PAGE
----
The major local area covers the slopes of the Gampen and Kapall mountains directly above the village, together with the famous peaks of the Galzig and the Valluga, and is linked with the slopes of the villages of St Christoph and Stuben.

Zermatt, Switzerland

If it’s good enough for a Toblerone pack then it’s good enough for our bucket list. The Matterhorn is possibly the most perfect and iconic mountain on the planet, so why wouldn’t you want to ski beneath it.

Zermatt in Switzerland is one of the world’s premier travel destinations and one of the world’s top ski resorts. Set amidst some of the most awesome scenery in the Alps, this classy Swiss mountain village has a fantastic ski area that includes the highest-altitude pistes in Europe. Zermatt is one of the world’s most magical destinations, as popular in summer as it is during the winter ski season; nestled at the foot of one of the world’s most iconic peaks, the Matterhorn, that instantly recognizable global trademark for Switzerland.

The skiing here is on a grand scale and Zermatt attracts a high percentage of advanced skiers, but much of its terrain is ideal for adventurous intermediates and even non-skiers can access many of the ski lifts in order to reach the magnificent viewpoints and superb mountain restaurants.

There are only a very few places in the world that offer trans-national linked ski domains, and there’s nowhere more impressive to ski across a frontier than here on the highest ski slopes in the Alps, linked with Cervinia in Italy.

Combustion-engine vehicles are banned from Zermatt’s streets, with only electric-powered public-service vehicles permitted, so the fresh mountain air is unsullied and the village retains much of its traditional charm and its human scale.

Alyeska, Alaska, USA

Anyone who loves to ride powder will have Alaska on their bucket list, and if you want to ski this isolated US state then look no further than the resort of Alyeska.

Alyeska is by far the largest of the ski areas in Alaska, which has potentially more skiable terrain than the rest of the US put together. It is famous for its spectacular scenery, spectacular snowfall (average annual 631 inches), non-existent lift queues, diverse terrain and long season.

In Spring daylight hours approach 24 hours, in winter the northern lights often put in an appearance. The word Alyeska (Alley-Eska) is derived from an Aleut word meaning “great land of white to the east.” The state name “Alaska” is also a derivative of this native word. The local town of Girdwood, originally named Glacier City, was founded as a gold mining town at the turn of the century with several gold claims being staked on Crow Creek and the Virgin and California Creek.

The original townsite of Girdwood was flooded by the Turnagain Arm during an earthquake in the 1960s when the land sank eight feet. The town was relocated to its present location two miles up the valley. In 1954, eleven local men formed the Alyeska Ski Corporation along with the beginnings of the hard-earned dream of a first-class ski resort. In 1959, the first chair lift and a day lodge was built. The Corporation managed to secure a used chair lift from France that was dismantled, shipped to Alaska and rebuilt at Alyeska, to create a day use ski area. Alyeska has wide ranging terrain including wide open bowls and long top-to-bottom runs that ideal for intermediates, while tree-lined runs will suit beginners.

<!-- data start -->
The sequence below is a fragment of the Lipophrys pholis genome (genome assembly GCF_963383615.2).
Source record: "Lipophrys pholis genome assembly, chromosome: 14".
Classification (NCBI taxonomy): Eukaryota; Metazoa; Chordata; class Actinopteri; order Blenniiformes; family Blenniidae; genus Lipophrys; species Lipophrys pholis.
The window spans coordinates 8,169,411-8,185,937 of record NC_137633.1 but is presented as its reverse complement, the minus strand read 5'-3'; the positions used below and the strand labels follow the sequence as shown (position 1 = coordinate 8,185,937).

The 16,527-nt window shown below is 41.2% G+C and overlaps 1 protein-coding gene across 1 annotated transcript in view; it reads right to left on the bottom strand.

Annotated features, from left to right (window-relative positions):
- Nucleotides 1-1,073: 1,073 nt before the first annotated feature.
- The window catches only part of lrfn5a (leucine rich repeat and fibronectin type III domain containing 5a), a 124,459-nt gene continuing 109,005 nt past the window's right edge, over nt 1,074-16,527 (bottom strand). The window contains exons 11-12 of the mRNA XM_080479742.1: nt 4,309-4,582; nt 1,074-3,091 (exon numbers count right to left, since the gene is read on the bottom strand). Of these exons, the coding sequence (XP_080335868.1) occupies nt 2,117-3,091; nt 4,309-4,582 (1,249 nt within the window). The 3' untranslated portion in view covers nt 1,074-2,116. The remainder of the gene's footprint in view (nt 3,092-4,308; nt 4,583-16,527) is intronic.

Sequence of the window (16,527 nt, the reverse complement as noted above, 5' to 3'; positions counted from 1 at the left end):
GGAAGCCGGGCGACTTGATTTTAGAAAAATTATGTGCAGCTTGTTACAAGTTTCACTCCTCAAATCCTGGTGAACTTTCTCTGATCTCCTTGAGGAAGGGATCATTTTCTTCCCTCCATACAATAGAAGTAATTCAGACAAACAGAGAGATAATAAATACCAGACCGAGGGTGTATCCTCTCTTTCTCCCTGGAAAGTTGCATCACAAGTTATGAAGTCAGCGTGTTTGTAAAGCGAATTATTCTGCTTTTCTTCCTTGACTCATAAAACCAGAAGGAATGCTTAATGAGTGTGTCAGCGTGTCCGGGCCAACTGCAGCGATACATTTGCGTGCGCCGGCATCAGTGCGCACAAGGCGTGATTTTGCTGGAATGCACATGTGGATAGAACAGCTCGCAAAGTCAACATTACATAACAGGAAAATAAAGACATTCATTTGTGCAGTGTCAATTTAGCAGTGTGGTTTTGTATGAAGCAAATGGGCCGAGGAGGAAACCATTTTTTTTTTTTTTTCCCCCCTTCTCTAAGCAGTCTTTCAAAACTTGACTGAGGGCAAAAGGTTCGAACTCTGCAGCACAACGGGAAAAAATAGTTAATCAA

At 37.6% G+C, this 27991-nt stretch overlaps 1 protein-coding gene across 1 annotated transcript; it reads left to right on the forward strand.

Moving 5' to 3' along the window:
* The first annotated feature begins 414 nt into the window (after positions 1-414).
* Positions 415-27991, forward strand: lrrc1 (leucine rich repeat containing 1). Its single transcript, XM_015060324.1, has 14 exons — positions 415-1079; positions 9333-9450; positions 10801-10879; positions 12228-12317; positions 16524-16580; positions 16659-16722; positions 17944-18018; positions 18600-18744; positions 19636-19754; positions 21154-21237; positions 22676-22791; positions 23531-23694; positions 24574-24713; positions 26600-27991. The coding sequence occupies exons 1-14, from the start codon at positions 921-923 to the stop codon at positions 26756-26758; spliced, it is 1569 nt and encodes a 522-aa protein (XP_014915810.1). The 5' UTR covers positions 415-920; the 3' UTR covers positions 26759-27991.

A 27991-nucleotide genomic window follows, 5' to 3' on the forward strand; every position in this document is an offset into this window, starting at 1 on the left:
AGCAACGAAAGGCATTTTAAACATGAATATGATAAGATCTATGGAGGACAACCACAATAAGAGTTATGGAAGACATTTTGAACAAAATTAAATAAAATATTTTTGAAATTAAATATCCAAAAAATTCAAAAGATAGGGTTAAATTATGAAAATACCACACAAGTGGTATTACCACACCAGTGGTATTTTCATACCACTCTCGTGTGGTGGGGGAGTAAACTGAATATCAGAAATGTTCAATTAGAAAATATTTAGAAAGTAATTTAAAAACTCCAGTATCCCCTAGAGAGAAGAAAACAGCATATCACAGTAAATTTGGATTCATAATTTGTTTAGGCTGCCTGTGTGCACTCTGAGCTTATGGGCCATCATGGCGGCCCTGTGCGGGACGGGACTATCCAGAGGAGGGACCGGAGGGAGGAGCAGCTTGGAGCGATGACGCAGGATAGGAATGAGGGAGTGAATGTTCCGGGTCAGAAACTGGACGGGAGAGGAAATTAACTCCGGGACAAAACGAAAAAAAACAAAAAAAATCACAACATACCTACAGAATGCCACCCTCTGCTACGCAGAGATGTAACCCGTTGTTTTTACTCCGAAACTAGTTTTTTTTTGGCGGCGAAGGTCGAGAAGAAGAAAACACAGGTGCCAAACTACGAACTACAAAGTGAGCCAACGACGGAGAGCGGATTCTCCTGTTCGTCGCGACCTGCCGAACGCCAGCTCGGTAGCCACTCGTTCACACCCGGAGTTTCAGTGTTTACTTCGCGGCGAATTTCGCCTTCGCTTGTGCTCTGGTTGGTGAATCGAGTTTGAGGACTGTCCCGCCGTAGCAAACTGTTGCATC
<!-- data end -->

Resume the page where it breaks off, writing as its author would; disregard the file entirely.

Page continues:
The fast cruisers amongst more than sixty runs include Trapline, Main Street, Ego Flats and Klondike. Bump runs options are Prospector, South Face and Don’s. The steepest on-piste trails are double black diamonds like Lolo’s Leap and Gear Jammer. There are 2,000 (650m) vertical feet of lit night time terrain – one of the biggest nightlit verticals in the world.

Riksgransen, Sweden

Riksgransen made our Top Ten for keeping the season alive well into June. Head north post Easter, while the rest of Europe’s lifts are closing, and you’ll be skiing at midnight over 200km north of the Arctic Circle.

250km (150 miles) north of the Arctic Circle, more than 1500km (nearly 1000 miles) north of Swedish capital Stockholm, it comes as a surprise to most that Riksgransen was once Sweden’s top ski destination and it remains on the “must ski before I die” list of most dedicated winter sportsmen and women.

The reasons are not immediately apparent, the ski area would not make the world top 1,000 on size or vertical, the lifts are rather old and resort amenities limited. It’s so cold and dark here that the season does not get underway until February, yet by June many people are skiing in shorts, as the temperatures are actually warm for the latitude, thanks to the Gulf Stream and maritime climate. The Atlantic is only eight kilometres (five miles) to the East. There are few ski resorts that attract such a mix of participants from the full range of snow disciplines. Cross country skiers, tourers, boarders, Telemarkers and Alpine skiers all share the slopes amiably. You will see people in the latest gear and some happy to bring out skis and boots that have seen more than 20 winters.